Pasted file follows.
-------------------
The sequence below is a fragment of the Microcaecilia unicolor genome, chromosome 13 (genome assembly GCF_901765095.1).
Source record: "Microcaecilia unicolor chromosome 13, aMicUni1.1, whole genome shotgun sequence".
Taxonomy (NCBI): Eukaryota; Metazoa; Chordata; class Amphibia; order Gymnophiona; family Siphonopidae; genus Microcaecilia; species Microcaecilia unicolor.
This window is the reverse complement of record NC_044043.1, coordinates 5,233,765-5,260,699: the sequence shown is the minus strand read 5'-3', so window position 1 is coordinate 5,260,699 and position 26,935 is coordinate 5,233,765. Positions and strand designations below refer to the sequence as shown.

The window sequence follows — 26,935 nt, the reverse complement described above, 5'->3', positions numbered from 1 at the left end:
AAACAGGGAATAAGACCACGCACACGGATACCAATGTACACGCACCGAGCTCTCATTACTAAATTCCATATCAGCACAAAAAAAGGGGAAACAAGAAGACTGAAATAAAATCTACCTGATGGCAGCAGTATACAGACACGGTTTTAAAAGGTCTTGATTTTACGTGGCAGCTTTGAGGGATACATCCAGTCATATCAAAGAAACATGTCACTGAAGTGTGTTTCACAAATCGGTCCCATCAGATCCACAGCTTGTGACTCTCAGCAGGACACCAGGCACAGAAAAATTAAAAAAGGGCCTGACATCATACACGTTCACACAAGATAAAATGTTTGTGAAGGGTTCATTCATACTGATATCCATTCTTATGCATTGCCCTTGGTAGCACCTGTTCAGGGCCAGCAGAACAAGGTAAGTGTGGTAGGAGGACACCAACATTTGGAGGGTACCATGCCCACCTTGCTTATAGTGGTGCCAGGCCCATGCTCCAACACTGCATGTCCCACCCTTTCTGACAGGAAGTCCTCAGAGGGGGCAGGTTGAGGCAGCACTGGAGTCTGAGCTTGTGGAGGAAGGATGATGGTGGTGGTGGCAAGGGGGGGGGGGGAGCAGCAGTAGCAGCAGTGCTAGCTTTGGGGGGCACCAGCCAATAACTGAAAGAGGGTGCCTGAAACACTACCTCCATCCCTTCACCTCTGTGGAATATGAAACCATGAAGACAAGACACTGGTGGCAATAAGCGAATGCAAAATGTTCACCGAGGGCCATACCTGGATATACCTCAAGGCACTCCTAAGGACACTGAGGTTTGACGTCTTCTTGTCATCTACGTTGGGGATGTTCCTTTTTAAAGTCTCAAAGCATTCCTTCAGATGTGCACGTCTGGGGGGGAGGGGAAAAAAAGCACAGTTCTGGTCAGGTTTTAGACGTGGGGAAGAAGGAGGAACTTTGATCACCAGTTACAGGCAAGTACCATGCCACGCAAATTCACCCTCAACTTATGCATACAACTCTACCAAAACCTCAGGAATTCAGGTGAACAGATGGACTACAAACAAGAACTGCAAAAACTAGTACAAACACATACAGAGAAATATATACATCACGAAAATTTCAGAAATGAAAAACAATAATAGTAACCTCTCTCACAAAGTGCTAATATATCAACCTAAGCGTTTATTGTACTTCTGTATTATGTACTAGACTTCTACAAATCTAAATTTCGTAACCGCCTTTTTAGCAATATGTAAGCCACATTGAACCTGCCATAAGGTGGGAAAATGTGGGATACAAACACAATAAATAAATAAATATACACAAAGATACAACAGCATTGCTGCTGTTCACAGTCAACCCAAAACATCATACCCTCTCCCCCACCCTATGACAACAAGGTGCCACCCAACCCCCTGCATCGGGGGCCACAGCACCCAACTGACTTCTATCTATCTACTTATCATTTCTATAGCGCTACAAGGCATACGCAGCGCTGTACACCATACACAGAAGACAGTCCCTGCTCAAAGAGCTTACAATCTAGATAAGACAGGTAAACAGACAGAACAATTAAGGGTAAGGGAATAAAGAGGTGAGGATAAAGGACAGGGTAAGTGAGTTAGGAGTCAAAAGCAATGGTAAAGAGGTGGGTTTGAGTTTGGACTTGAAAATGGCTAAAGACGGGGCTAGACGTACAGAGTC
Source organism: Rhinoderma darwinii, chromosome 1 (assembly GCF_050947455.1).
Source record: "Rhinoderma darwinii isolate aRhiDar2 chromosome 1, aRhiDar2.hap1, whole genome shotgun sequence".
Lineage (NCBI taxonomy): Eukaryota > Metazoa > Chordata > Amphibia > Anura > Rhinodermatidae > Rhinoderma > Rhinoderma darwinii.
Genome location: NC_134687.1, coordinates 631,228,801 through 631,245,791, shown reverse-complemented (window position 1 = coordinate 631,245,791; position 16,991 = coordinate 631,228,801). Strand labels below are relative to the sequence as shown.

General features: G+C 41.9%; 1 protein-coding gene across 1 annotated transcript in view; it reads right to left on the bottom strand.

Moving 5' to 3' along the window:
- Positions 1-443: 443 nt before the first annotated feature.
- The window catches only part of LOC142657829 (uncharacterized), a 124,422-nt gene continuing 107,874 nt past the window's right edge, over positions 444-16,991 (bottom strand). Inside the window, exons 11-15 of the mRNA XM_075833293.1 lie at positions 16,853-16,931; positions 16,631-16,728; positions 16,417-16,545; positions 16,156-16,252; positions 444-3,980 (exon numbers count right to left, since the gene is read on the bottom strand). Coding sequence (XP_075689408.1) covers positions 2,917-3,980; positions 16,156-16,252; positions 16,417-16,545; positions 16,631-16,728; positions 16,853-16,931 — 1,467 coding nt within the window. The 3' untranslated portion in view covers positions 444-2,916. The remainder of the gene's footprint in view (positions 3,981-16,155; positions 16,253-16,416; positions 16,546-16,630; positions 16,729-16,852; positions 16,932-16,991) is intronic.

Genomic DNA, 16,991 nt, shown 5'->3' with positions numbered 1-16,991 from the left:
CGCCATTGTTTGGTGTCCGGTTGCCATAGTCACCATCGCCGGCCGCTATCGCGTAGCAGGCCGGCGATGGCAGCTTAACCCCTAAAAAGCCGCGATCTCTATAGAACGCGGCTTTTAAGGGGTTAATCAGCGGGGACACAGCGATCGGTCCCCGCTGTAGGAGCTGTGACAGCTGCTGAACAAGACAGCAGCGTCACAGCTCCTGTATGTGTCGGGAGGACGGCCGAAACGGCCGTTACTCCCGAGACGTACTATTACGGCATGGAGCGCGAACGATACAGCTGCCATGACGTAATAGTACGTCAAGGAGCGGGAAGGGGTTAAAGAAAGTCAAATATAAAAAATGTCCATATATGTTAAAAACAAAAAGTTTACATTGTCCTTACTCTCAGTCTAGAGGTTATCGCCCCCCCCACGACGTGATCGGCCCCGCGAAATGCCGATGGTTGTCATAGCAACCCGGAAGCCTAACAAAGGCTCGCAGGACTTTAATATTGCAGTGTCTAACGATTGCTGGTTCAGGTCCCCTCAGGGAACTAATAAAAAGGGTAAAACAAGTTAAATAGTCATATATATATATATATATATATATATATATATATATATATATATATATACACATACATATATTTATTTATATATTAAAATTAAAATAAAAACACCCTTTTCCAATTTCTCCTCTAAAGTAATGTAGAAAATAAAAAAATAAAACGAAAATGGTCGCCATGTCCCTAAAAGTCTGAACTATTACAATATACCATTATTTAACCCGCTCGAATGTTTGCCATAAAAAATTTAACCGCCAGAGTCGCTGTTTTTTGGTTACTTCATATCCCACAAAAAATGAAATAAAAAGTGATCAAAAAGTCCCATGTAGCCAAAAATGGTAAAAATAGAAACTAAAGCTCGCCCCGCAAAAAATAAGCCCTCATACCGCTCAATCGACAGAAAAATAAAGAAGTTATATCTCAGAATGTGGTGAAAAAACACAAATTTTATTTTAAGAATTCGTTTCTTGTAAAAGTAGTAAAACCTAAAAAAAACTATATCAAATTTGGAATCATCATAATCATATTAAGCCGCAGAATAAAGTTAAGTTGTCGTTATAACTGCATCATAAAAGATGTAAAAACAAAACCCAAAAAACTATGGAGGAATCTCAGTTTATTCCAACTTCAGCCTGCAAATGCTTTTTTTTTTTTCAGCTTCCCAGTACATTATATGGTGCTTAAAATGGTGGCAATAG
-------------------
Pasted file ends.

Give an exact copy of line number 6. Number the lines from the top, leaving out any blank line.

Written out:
AAACAGGGAATAAGACCACGCACACGGATACCAATGTACACGCACCGAGCTCTCATTACTAAATTCCATATCAGCACAAAAAAAGGGGAAACAAGAAGACTGAAATAAAATCTACCTGATGGCAGCAGTATACAGACACGGTTTTAAAAGGTCTTGATTTTACGTGGCAGCTTTGAGGGATACATCCAGTCATATCAAAGAAACATGTCACTGAAGTGTGTTTCACAAATCGGTCCCATCAGATCCACAGCTTGTGACTCTCAGCAGGACACCAGGCACAGAAAAATTAAAAAAGGGCCTGACATCATACACGTTCACACAAGATAAAATGTTTGTGAAGGGTTCATTCATACTGATATCCATTCTTATGCATTGCCCTTGGTAGCACCTGTTCAGGGCCAGCAGAACAAGGTAAGTGTGGTAGGAGGACACCAACATTTGGAGGGTACCATGCCCACCTTGCTTATAGTGGTGCCAGGCCCATGCTCCAACACTGCATGTCCCACCCTTTCTGACAGGAAGTCCTCAGAGGGGGCAGGTTGAGGCAGCACTGGAGTCTGAGCTTGTGGAGGAAGGATGATGGTGGTGGTGGCAAGGGGGGGGGGGGAGCAGCAGTAGCAGCAGTGCTAGCTTTGGGGGGCACCAGCCAATAACTGAAAGAGGGTGCCTGAAACACTACCTCCATCCCTTCACCTCTGTGGAATATGAAACCATGAAGACAAGACACTGGTGGCAATAAGCGAATGCAAAATGTTCACCGAGGGCCATACCTGGATATACCTCAAGGCACTCCTAAGGACACTGAGGTTTGACGTCTTCTTGTCATCTACGTTGGGGATGTTCCTTTTTAAAGTCTCAAAGCATTCCTTCAGATGTGCACGTCTGGGGGGGAGGGGAAAAAAAGCACAGTTCTGGTCAGGTTTTAGACGTGGGGAAGAAGGAGGAACTTTGATCACCAGTTACAGGCAAGTACCATGCCACGCAAATTCACCCTCAACTTATGCATACAACTCTACCAAAACCTCAGGAATTCAGGTGAACAGATGGACTACAAACAAGAACTGCAAAAACTAGTACAAACACATACAGAGAAATATATACATCACGAAAATTTCAGAAATGAAAAACAATAATAGTAACCTCTCTCACAAAGTGCTAATATATCAACCTAAGCGTTTATTGTACTTCTGTATTATGTACTAGACTTCTACAAATCTAAATTTCGTAACCGCCTTTTTAGCAATATGTAAGCCACATTGAACCTGCCATAAGGTGGGAAAATGTGGGATACAAACACAATAAATAAATAAATATACACAAAGATACAACAGCATTGCTGCTGTTCACAGTCAACCCAAAACATCATACCCTCTCCCCCACCCTATGACAACAAGGTGCCACCCAACCCCCTGCATCGGGGGCCACAGCACCCAACTGACTTCTATCTATCTACTTATCATTTCTATAGCGCTACAAGGCATACGCAGCGCTGTACACCATACACAGAAGACAGTCCCTGCTCAAAGAGCTTACAATCTAGATAAGACAGGTAAACAGACAGAACAATTAAGGGTAAGGGAATAAAGAGGTGAGGATAAAGGACAGGGTAAGTGAGTTAGGAGTCAAAAGCAATGGTAAAGAGGTGGGTTTGAGTTTGGACTTGAAAATGGCTAAAGACGGGGCTAGACGTACAGAGTC